Roberts Text

Fred Roberts: My Third Life: Photo Workshops for Third-World Students

In March of 2000 – after more than 30 years in the finance business – I retired.

Not knowing how I would spend the rest of my life, I recalled the positive reaction to some photographs I had taken in 1986 on an extended trip to Asia.

Although I had not touched a camera in over 14 years, I decided to take some courses to see if I were actually any good.

Four years later, I was approached by a prominent art gallery to do a show – and a publisher to do a book – which won several awards.

This was followed by two more books, more gallery shows, more awards and several museum exhibits.

My photographs are primarily environmental portraits of villagers in third world countries – who have very rich lives that are not defined by monetary wealth.

I loved my new work. I loved the message, and I loved the process of traveling the world and being with these people. But, strangely, after about 10 years, I felt less fulfilled.

Then, in 2011, I set up what has become my new life – a series of photographic workshops for third world high school students.

I recruited a faculty, created a curriculum, purchased cameras and computers and developed relationships with NGO’s around the world.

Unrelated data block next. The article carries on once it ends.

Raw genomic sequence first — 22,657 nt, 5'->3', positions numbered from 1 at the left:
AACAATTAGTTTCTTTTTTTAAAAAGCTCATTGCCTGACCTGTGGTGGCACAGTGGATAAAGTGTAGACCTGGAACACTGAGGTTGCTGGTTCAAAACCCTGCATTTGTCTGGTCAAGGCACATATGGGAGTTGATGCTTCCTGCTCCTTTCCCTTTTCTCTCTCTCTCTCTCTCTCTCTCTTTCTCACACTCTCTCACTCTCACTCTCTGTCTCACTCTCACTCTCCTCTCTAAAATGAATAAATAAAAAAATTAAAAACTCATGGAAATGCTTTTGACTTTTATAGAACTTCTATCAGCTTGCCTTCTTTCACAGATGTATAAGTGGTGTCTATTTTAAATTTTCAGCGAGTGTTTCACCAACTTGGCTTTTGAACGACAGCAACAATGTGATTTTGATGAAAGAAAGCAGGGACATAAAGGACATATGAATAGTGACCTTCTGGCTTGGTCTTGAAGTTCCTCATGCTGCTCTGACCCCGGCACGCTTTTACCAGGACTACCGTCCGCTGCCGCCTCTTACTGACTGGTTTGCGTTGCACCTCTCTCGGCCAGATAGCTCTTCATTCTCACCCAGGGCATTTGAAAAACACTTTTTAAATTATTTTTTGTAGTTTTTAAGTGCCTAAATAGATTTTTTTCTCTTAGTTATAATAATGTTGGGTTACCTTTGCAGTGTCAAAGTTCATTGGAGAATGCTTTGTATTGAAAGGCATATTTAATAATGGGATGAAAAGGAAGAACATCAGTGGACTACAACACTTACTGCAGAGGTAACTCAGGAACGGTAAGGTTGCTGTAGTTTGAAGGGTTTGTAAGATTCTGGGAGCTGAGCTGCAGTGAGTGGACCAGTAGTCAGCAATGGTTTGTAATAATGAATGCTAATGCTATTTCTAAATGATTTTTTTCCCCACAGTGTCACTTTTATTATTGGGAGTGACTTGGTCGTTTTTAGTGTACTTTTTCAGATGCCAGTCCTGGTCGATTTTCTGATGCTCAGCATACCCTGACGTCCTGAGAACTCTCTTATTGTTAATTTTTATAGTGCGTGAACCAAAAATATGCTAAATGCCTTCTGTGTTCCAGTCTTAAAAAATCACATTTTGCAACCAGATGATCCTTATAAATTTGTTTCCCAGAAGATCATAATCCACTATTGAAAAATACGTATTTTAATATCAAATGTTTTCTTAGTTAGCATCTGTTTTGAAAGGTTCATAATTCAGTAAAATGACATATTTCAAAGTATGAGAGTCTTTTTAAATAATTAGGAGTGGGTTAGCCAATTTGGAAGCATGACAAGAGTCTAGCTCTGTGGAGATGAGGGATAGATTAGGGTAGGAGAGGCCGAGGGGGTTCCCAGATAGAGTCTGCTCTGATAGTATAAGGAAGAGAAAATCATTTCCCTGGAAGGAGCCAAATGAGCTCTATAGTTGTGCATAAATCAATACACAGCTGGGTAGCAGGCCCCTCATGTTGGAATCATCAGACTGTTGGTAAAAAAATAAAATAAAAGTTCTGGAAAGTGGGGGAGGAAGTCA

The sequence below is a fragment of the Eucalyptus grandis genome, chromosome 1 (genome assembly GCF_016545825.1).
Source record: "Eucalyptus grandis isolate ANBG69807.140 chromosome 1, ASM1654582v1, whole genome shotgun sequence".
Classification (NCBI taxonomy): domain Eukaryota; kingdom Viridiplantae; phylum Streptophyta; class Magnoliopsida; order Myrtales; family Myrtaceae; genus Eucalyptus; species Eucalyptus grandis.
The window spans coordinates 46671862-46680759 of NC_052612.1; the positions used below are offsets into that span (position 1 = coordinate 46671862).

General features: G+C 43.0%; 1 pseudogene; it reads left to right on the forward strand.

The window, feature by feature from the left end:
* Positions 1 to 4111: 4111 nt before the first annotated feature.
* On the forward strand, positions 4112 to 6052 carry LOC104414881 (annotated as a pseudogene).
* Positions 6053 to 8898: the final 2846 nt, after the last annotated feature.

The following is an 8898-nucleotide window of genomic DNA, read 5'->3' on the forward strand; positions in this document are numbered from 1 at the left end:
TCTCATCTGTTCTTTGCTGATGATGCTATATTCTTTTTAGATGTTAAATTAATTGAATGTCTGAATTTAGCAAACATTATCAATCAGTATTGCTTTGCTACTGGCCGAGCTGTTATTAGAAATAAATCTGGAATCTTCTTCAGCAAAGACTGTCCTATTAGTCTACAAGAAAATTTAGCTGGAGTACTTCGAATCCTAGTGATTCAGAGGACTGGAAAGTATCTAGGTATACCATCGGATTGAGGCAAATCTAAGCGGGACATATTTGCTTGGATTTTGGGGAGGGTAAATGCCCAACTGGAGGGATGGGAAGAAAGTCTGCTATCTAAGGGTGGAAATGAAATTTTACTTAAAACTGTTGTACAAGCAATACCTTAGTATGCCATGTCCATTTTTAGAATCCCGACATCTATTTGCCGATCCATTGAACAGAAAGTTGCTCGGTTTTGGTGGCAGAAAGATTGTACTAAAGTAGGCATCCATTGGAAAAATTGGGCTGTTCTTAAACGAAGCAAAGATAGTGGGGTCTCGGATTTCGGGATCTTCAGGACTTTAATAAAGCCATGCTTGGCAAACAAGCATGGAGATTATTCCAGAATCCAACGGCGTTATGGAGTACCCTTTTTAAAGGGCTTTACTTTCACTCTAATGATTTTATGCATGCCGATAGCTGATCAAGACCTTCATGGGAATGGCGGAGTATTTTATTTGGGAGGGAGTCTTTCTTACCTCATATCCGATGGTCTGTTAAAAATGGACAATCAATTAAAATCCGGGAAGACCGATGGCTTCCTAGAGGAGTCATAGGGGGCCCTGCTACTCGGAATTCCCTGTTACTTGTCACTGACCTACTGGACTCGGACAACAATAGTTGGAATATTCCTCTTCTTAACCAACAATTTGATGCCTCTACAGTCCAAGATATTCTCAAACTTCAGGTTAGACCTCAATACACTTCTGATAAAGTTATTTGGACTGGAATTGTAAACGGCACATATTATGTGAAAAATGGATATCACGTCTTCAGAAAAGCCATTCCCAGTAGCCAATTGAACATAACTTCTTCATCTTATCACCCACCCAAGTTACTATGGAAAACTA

In partnership with those NGO’s, we offer a one-week workshop of professional level photography instruction to 20 students at a time, ages 14-17, half boys and half girls, half city and half rural – who have never touched a camera. And we teach them to tell important stories using the cameras.

It gives them a voice and permanently empowers them.

When we’re done, we leave cameras and software behind so they can continue their work. And we have created an online community for them to receive assignments and submit their photos for further education.

We often come back to give advanced training to previous students, and bring them along as teaching assistants when we teach a new class of 20 beginners.

They become teachers, photographers, photojournalists or social activists – whatever they want – armed with a new skill and a new language. And their work is really quite remarkable, as you can see.

In fact, the Yale School of Public Health is using two slideshows of our students’ photographs to illustrate comparative medical techniques in Bhutan.

Rather than talk about my new life, I have brought along a video of the work of our recent students in Tajikistan. These are their images, and their ideas. And I want you to remember, when you see this work – that it is the result of only one week of instruction to kids who had never before touched a camera.